This Week in Europe : Valls, Sweden and more

, par Pascal Letendre-Hanns, Radu Dumitrescu

This Week in Europe : Valls, Sweden and more

Members of the TNF team recount big events from Europe from the past week, and point attention to news that may have passed notice. What did we miss ? Comment on our Facebook page at !

Former French PM runs for mayor of Barcelona

On Tuesday, Manuel Valls, former French prime minister between 2014 and 2016 under president Hollande, announced his candidacy for the position of mayor of the city of Barcelona, in Spain.Valls was born in Barcelona but grew up in France and is a French citizen. He now plans to run as an independent against the current Podemos-backed left-wing Ada Colau in 2019. No other former head of government in the European Union has run for office in a different country. The former PM is targeting both unionists and separatists. The pro-unity, liberal Ciudadanos party declared its support for Valls. “No one better to defeat separatism and populism at the ballot box. It’s great news for our city, for Spain and for Europe,” said Albert Rivera, leader of Ciudadanos. Last year, Valls issued a serious condemnation of the separatist movement in Catalonia, and became famous on Spanish TV shows due to his work with pro-unity groups. The current mayor, Ada Colau, started attacking Valls before his bid for mayor, portraying him as a right-wing reactionary.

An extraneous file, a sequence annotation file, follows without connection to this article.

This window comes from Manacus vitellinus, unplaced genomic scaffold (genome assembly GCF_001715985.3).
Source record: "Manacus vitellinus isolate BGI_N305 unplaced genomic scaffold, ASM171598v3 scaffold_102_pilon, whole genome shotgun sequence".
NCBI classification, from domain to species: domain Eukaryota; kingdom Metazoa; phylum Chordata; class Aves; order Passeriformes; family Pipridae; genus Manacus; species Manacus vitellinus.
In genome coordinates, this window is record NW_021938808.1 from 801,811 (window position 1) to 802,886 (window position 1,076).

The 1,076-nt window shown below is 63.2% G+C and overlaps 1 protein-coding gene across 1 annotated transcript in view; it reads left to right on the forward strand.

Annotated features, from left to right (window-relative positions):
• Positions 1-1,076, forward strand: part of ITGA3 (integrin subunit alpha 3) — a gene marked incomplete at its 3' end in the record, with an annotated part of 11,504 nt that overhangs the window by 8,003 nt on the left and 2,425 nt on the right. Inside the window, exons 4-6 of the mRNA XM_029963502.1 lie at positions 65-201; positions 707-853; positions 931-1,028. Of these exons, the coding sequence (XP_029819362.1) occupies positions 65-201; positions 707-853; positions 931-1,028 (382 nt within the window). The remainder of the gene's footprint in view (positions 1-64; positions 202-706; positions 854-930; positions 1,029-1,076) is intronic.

Square in Brussels named after Jo Cox

On Thursday, a square in Brussels was renamed after the murdered British MP Jo Cox, who also worked at the European Parliament in the past. The ceremony was attended by Cox’s parents and her sister, Kim Leadbeater, who said that Jo loved Brussels, where she lived for 6 years. Also present at the square were the mayor of Brussels, Philippe Close, and Labour leader Jeremy Corbyn. Jo Cox was killed in 2016 by a right-wing extremist in West Yorkshire.

Court rules in favour of secret expenses

On Tuesday the General Court of the European Court of Justice ruled that MEPs were not obliged to reveal how they spent their expenses allowances. In total, these allowances amount to more than €100 million per year. The case came about after journalists asked the court to rule on whether MEPs, who had already refused to hand over this information, were allowed to keep these expenses secret. While the case tried to argue that the information was inherently public and had to be made available, the court ruled that it was still essentially personal information, regardless of the MEPs public profiles. Transparency campaigners, as well as pro-Europe activists, have been disappointed by both this ruling and the actions of MEPs on this issue, saying that it played into the hands of eurosceptics and populists.